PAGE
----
57 tn Heb “How broken and shattered is the hammer of all the earth!” The “hammer” is a metaphor for Babylon who was God’s war club to shatter the nations and destroy kingdoms just like Assyria is represented in Isa 10:5 as a rod and a war club. Some readers, however, might not pick up on the metaphor or identify the referent, so the translation has incorporated an identification of the metaphor and the referent within it. “See how” and “See what” are an attempt to capture the nuance of the Hebrew particle אֵיךְ (’ekh) which here expresses an exclamation of satisfaction in a taunt song (cf. BDB 32 s.v. אֵיךְ 2 and compare usage in Isa 14:4, 12; Jer 50:23).
58 tn Heb “You were found [or found out] and captured because you fought against the
59 tn Or “I have opened up my armory.”
60 tn Heb “The
sn The weapons are the nations which God is bringing from the north against them. Reference has already been made in the study notes that Assyria is the “rod” or “war club” by which God vents his anger against Israel (Isa 10:5-6) and Babylon a hammer or war club with which he shatters the nations (Jer 50:23; 51:20). Now God will use other nations as weapons to execute his wrath against Babylon. For a similar idea see Isa 13:2-5 where reference is made to marshaling the nations against Babylon. Some of the nations that the
62 tn The words “of Babylonia” are not in the text but are implicit from the context. They have been supplied in the translation to clarify the referent.
sn The verbs in vv. 22-25 are all descriptive of the present but, all of this is really to take place in the future. Hebrew poetry has a way of rendering future actions as though they were already accomplished. The poetry of this section makes it difficult, however, to render the verbs as future as the present translation has regularly done.
63 tn Heb “Come against her from the end.” There is a great deal of debate about the meaning of “from the end” (מִקֵּץ, miqqets). Some follow the suggestion of F. Giesebrecht in BDB 892 s.v. קָצֶה 3 and emend the text to מִקָּצֶה (miqqatseh) on the basis of the presumed parallel in Jer 51:31 which is interpreted as “on all sides,” i.e., “from every quarter/side.” However, the phrase does not mean that in Jer 51:31 but is used as it is elsewhere of “from one end to another,” i.e., in its entirety (so Gen 19:4). The only real parallel here is the use of the noun קֵץ (qets) with a suffix in Isa 37:24 referring to the remotest part, hence something like from the end (of the earth), i.e., from a far away place. The referent “her” has been clarified here to refer to Babylonia in case someone might not see the connection between v. 25d and v. 26.
64 tn Heb “Pile her up like heaps.” Many commentators understand the comparison to be to heaps of grain (compare usage of עֲרֵמָה (’aremah) in Hag 2:16; Neh 13:15; Ruth 3:7). However, BDB 790 s.v. עֲרֵמָה is more likely correct that this refers to heaps of ruins (compare the usage in Neh 4:2 [3:34 HT]).
67 tn Heb “Kill all her young bulls.” Commentators are almost universally agreed that the reference to “young bulls” is figurative here for the princes and warriors (cf. BDB 831 s.v. פַּר 2.f, which compares Isa 34:7 and Ezek 39:18). This is virtually certain because of the reference to the time coming for them to be punished; this would scarcely fit literal bulls. For the verb rendered “kill” here see the translator’s note on v. 21.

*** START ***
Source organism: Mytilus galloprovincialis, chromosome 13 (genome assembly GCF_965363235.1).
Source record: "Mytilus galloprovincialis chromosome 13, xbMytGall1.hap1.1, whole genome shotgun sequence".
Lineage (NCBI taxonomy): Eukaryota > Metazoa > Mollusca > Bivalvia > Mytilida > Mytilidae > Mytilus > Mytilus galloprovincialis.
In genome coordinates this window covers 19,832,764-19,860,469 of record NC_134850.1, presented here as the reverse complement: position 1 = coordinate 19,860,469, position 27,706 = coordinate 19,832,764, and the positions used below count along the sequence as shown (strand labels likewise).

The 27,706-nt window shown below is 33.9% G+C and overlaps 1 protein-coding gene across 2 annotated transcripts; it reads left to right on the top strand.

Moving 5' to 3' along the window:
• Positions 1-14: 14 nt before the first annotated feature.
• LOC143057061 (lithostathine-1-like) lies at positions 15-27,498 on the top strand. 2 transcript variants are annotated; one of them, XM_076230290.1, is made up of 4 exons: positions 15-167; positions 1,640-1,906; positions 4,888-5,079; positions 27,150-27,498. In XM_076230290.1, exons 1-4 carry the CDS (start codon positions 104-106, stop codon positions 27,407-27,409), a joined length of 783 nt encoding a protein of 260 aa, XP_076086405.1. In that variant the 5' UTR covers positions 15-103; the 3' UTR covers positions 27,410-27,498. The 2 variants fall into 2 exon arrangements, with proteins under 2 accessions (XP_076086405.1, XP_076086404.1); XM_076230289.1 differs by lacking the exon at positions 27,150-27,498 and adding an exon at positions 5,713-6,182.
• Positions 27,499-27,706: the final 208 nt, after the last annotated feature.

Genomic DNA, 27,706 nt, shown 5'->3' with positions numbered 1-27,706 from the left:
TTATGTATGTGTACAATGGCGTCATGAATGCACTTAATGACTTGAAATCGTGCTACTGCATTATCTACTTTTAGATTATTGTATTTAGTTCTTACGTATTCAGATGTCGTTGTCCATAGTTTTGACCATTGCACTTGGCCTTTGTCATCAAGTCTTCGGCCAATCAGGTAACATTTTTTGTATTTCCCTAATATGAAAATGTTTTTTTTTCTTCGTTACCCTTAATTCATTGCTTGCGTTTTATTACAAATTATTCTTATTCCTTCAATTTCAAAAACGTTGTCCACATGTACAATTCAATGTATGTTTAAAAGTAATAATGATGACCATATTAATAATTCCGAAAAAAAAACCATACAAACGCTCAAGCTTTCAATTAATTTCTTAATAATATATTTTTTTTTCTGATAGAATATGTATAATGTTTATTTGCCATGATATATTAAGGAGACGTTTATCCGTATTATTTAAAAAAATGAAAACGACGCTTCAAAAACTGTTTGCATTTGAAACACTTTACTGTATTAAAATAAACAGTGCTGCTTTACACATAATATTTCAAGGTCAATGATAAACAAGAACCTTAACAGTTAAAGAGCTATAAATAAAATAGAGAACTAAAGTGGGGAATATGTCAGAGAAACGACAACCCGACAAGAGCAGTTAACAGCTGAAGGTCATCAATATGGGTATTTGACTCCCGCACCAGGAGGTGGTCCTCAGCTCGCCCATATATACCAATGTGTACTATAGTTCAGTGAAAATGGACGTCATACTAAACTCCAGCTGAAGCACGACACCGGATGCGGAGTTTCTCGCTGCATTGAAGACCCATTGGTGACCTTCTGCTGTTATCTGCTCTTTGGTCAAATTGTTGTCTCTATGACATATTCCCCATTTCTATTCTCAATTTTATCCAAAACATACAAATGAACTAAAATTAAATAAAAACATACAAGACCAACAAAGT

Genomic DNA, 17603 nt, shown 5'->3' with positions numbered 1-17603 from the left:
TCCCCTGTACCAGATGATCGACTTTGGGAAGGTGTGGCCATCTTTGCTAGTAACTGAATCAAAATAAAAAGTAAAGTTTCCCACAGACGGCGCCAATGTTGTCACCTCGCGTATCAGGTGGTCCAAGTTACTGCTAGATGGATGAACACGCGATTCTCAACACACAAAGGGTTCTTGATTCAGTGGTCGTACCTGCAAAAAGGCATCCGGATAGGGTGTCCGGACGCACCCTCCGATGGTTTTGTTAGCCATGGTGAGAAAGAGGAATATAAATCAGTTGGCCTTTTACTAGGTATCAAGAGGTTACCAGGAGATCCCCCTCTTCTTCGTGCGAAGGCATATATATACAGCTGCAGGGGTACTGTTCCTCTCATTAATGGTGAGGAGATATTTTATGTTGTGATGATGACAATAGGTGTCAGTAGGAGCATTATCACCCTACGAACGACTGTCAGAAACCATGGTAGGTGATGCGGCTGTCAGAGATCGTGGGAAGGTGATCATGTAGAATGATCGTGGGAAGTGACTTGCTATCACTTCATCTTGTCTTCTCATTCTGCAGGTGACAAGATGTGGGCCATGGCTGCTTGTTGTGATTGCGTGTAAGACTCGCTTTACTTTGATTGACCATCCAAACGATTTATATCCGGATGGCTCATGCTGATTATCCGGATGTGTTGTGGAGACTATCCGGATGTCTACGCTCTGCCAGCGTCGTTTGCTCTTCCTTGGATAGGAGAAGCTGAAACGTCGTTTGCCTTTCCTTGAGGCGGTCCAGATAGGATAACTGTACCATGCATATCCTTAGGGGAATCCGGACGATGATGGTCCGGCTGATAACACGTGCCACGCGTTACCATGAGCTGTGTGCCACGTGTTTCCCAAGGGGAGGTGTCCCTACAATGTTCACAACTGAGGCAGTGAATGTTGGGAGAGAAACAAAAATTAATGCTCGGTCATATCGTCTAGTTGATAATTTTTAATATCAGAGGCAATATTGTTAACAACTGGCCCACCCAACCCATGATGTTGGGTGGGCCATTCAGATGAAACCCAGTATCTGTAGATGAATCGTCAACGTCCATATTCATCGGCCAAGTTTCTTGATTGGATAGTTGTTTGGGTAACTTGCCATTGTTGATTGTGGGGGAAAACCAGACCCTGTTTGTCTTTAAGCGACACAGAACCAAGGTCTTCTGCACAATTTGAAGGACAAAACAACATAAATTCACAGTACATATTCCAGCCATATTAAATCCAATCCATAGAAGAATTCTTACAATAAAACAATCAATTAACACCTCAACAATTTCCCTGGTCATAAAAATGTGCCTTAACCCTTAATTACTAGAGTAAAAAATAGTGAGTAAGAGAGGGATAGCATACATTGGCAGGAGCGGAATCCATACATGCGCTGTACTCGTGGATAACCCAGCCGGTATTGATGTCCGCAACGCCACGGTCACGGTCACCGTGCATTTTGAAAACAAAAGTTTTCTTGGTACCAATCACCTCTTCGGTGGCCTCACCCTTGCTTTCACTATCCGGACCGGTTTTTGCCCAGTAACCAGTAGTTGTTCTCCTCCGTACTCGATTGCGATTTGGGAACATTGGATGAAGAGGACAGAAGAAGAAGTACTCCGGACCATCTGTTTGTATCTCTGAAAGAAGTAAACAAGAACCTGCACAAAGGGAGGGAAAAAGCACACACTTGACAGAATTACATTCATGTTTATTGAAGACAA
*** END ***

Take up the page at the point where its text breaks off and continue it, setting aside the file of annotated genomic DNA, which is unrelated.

68 tn Heb “Let them go down to the slaughter.”
70 tn The words “of reckoning” are not in the text but are implicit from the context. They are supplied in the translation for clarity.
71 tn Heb “Hark! Fugitives and refugees from the land of Babylon to declare in Zion the vengeance of the
sn This verse appears to be a parenthetical exclamation of the prophet in the midst of his report of what the
72 tn For this word see BDB 914 s.v. III רַב and compare usage in Prov 26:10 and Job 16:12 and compare the usage of the verb in Gen 49:23. Based on this evidence, it is not necessary to emend the form to רֹבִים (rovim) as many commentators contend.
73 tn Heb “for she has acted insolently against the
74 sn The Holy One of Israel is a common title for the
75 tn Heb “Oracle of the
76 tn Heb “Behold, I am against you, proud one.” The word “city” is not in the text but it is generally agreed that the word is being used as a personification of the city which had “proudly defied” the
78 tn The particle כִּי (ki) is probably asseverative here (so J. A. Thompson, Jeremiah [NICOT], 739, n. 13, and cf. BDB 472 s.v. כִּי 1.e for other examples). This has been a common use of this particle in the book of Jeremiah.
79 tn The words “of reckoning” are not in the text but are implicit from the context. They are supplied in the translation for clarity.
81 tn Heb “And the proud one will fall and there will be no one to help him up. I will start a fire in his towns and it will consume all that surround him.” The personification continues but now the stance is indirect (third person) rather than direct (second person). It is easier for the modern reader who is not accustomed to such sudden shifts if the second person is maintained. The personification of the city (or nation) as masculine is a little unusual; normally cities and nations are personified as feminine, as daughters or mothers.
83 tn Heb “Oppressed are the people of Israel and the people of Judah together,” i.e., both the people of Israel and Judah are oppressed. However, neither of these renderings is very poetic. The translation seeks to achieve the same meaning with better poetic expression.